I can identify with that view somewhat.  What used to be the case was that 
people would heavily scrutinize, gossip, report, etc.
what others were doing.  That was a tyranny of sorts too.  By having more 
photos, video, and social sharing of all kinds, a much
wider range of life was exposed as being normal, harmless, tolerated, etc.  
That trend is only going to continue.

The privacy laws in Europe seem good-hearted.  Hopefully they will turn out 
well.  Not sure that could work in the US, except by

I've been a bit of a photographer for a long time.  There is a lot of 
psychology about things, and it has been evolving.  And there
have been some funny missteps: Google Glass created a backlash while nobody 
cares at all if you have a GoPro running.  There is
etiquette about taking someone's picture, with reactions varying widely.  One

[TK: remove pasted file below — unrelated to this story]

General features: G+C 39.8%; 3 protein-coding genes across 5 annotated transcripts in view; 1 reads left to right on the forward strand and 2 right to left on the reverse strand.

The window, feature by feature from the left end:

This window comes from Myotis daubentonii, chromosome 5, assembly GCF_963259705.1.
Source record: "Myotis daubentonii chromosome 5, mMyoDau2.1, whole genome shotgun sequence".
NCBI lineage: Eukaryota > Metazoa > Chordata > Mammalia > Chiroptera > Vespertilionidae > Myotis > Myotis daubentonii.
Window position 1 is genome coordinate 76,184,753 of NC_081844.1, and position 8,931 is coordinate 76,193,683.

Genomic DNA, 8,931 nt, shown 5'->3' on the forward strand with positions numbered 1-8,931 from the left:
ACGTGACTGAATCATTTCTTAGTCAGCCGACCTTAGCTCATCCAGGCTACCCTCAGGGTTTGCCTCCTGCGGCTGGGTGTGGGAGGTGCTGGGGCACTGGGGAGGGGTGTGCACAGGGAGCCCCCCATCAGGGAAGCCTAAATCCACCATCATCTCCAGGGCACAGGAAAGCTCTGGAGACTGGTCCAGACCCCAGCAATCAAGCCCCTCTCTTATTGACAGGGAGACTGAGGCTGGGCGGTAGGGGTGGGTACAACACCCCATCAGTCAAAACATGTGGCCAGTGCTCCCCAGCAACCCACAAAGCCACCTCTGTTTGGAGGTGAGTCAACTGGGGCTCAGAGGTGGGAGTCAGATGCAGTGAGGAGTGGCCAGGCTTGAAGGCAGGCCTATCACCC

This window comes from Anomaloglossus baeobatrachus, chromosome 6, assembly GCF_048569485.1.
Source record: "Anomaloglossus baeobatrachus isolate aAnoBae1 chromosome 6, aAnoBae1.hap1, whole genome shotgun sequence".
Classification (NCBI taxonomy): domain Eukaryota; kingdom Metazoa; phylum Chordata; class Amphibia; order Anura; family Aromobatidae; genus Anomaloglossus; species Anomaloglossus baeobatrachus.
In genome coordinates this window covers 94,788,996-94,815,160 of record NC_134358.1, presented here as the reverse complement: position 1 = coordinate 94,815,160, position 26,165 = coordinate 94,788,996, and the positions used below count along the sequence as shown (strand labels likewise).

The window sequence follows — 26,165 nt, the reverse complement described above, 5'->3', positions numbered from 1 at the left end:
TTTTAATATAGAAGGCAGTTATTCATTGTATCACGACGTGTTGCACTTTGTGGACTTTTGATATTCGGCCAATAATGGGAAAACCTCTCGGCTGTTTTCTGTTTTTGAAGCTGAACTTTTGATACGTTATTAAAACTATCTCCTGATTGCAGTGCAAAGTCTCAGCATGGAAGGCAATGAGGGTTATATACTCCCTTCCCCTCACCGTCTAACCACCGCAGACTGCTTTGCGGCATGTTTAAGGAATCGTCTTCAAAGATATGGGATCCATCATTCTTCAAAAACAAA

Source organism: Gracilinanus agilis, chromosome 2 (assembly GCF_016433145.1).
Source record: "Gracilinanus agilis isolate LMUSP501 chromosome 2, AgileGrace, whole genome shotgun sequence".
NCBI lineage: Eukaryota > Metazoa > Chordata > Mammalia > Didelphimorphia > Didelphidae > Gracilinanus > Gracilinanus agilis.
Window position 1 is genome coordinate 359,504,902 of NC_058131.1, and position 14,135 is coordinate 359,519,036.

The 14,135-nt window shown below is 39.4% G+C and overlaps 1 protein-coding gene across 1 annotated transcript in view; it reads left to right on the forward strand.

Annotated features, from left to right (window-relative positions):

interesting detail is that if you aren't looking at
someone, they generally don't care if you take their picture.  I have a few 
spherical cameras that I use as a tourist or in races.

On 9/21/16 10:42 AM, Tom wrote:
> I disagree.
> One cannot fight a tyranny (let's face it: a surveillance state is
> indeed a tyranny) this way. For example, in the EU this kind of stuff is
> just forbidden. And with whatever you might come up with, they'll criminalize
> it, 0.1% of the "offenders" will be punished and the rest of the
> populace will surrender.
> Therefore, the one and only effective way to get back freedom is to
> shutdown the tyranny. Maybe weapons are required, like in the US
> independence war, maybe a massive amount of people is required, like we
> east germans did in 1989.
> Anything else are illusions.
> Tom


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